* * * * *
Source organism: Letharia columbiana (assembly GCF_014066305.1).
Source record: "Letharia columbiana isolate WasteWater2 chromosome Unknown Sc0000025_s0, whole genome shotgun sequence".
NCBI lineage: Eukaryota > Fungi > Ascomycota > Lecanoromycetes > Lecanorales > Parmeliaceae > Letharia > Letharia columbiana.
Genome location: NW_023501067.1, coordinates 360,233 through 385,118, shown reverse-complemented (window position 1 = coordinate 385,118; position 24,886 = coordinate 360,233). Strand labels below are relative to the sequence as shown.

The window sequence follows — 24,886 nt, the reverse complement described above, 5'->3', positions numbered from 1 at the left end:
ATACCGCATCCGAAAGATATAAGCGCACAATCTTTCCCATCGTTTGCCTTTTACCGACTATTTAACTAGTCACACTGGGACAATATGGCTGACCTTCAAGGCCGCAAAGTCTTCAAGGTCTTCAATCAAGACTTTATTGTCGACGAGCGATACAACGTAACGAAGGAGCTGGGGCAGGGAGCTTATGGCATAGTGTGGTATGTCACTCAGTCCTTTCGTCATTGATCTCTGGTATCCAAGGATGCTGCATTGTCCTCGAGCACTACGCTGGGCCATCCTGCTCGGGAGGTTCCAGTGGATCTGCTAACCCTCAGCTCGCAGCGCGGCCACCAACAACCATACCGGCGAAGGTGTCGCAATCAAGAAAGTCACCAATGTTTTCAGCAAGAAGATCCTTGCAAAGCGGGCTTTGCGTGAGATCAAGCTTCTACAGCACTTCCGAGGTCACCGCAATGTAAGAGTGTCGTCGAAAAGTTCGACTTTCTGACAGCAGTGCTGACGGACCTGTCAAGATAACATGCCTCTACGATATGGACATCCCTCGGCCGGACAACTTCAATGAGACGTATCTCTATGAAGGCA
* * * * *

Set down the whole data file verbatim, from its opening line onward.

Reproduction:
Source organism: Letharia columbiana (assembly GCF_014066305.1).
Source record: "Letharia columbiana isolate WasteWater2 chromosome Unknown Sc0000025_s0, whole genome shotgun sequence".
NCBI lineage: Eukaryota > Fungi > Ascomycota > Lecanoromycetes > Lecanorales > Parmeliaceae > Letharia > Letharia columbiana.
Genome location: NW_023501067.1, coordinates 360,233 through 385,118, shown reverse-complemented (window position 1 = coordinate 385,118; position 24,886 = coordinate 360,233). Strand labels below are relative to the sequence as shown.

The window sequence follows — 24,886 nt, the reverse complement described above, 5'->3', positions numbered from 1 at the left end:
ATACCGCATCCGAAAGATATAAGCGCACAATCTTTCCCATCGTTTGCCTTTTACCGACTATTTAACTAGTCACACTGGGACAATATGGCTGACCTTCAAGGCCGCAAAGTCTTCAAGGTCTTCAATCAAGACTTTATTGTCGACGAGCGATACAACGTAACGAAGGAGCTGGGGCAGGGAGCTTATGGCATAGTGTGGTATGTCACTCAGTCCTTTCGTCATTGATCTCTGGTATCCAAGGATGCTGCATTGTCCTCGAGCACTACGCTGGGCCATCCTGCTCGGGAGGTTCCAGTGGATCTGCTAACCCTCAGCTCGCAGCGCGGCCACCAACAACCATACCGGCGAAGGTGTCGCAATCAAGAAAGTCACCAATGTTTTCAGCAAGAAGATCCTTGCAAAGCGGGCTTTGCGTGAGATCAAGCTTCTACAGCACTTCCGAGGTCACCGCAATGTAAGAGTGTCGTCGAAAAGTTCGACTTTCTGACAGCAGTGCTGACGGACCTGTCAAGATAACATGCCTCTACGATATGGACATCCCTCGGCCGGACAACTTCAATGAGACGTATCTCTATGAAGGCA